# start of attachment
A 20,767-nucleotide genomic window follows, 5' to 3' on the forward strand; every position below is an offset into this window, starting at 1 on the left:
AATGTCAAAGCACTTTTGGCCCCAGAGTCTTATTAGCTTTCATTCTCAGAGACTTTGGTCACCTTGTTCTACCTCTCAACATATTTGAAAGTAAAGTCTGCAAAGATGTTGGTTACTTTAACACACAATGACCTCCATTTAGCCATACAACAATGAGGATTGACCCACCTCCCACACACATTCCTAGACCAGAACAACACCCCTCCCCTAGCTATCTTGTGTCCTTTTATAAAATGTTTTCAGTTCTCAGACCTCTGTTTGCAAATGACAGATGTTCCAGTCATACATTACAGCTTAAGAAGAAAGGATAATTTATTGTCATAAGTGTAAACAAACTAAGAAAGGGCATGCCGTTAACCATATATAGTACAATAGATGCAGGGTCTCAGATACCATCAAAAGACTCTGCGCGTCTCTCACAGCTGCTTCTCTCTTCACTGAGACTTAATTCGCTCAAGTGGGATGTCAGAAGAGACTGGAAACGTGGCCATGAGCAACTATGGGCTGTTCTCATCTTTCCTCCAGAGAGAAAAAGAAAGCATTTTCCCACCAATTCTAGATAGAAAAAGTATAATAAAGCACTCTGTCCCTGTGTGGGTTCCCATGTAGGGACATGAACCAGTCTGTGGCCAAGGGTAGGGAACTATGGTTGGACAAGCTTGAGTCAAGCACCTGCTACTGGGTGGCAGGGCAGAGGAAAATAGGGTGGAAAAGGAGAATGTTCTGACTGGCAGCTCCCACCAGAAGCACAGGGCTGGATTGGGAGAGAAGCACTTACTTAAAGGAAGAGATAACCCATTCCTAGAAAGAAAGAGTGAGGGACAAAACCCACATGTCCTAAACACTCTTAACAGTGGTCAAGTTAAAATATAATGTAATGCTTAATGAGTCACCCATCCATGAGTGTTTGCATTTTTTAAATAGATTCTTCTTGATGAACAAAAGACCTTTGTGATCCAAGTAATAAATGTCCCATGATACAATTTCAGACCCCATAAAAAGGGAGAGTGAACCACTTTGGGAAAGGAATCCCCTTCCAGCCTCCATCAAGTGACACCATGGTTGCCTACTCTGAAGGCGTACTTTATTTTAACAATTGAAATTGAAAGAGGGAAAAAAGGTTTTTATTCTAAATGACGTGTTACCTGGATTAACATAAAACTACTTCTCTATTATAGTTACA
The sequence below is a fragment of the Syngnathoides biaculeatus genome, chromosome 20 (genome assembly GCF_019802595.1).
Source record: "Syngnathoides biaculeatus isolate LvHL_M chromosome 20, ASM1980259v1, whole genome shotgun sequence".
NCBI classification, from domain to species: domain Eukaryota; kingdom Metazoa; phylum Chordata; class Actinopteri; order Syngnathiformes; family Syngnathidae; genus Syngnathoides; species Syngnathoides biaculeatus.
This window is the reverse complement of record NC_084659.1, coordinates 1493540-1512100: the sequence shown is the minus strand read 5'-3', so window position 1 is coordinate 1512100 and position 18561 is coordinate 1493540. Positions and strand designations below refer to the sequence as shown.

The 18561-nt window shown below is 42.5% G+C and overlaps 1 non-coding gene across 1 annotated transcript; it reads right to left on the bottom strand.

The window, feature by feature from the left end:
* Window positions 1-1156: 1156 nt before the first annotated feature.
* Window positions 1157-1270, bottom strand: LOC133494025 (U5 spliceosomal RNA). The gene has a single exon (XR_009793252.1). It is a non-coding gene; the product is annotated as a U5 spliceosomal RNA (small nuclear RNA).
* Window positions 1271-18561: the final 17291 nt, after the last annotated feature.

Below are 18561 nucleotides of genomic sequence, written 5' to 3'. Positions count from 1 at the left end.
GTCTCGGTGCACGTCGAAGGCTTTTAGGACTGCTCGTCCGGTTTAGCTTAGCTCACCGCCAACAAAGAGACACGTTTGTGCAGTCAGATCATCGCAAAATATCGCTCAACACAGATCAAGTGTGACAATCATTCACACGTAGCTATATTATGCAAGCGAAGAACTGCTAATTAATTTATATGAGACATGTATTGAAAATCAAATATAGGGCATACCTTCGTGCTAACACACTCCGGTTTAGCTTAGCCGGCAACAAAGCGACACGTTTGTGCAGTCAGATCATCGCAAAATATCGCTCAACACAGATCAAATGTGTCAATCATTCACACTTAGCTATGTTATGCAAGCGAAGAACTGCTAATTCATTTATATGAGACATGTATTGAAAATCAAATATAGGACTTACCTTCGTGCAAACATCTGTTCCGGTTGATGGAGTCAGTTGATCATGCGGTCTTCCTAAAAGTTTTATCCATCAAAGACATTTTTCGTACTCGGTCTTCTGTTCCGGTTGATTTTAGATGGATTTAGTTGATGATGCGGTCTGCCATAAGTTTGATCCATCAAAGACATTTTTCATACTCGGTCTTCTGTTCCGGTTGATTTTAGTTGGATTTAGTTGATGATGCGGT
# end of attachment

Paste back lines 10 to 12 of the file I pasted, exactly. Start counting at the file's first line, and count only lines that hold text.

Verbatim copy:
* Window positions 1157-1270, bottom strand: LOC133494025 (U5 spliceosomal RNA). The gene has a single exon (XR_009793252.1). It is a non-coding gene; the product is annotated as a U5 spliceosomal RNA (small nuclear RNA).
* Window positions 1271-18561: the final 17291 nt, after the last annotated feature.

Below are 18561 nucleotides of genomic sequence, written 5' to 3'. Positions count from 1 at the left end.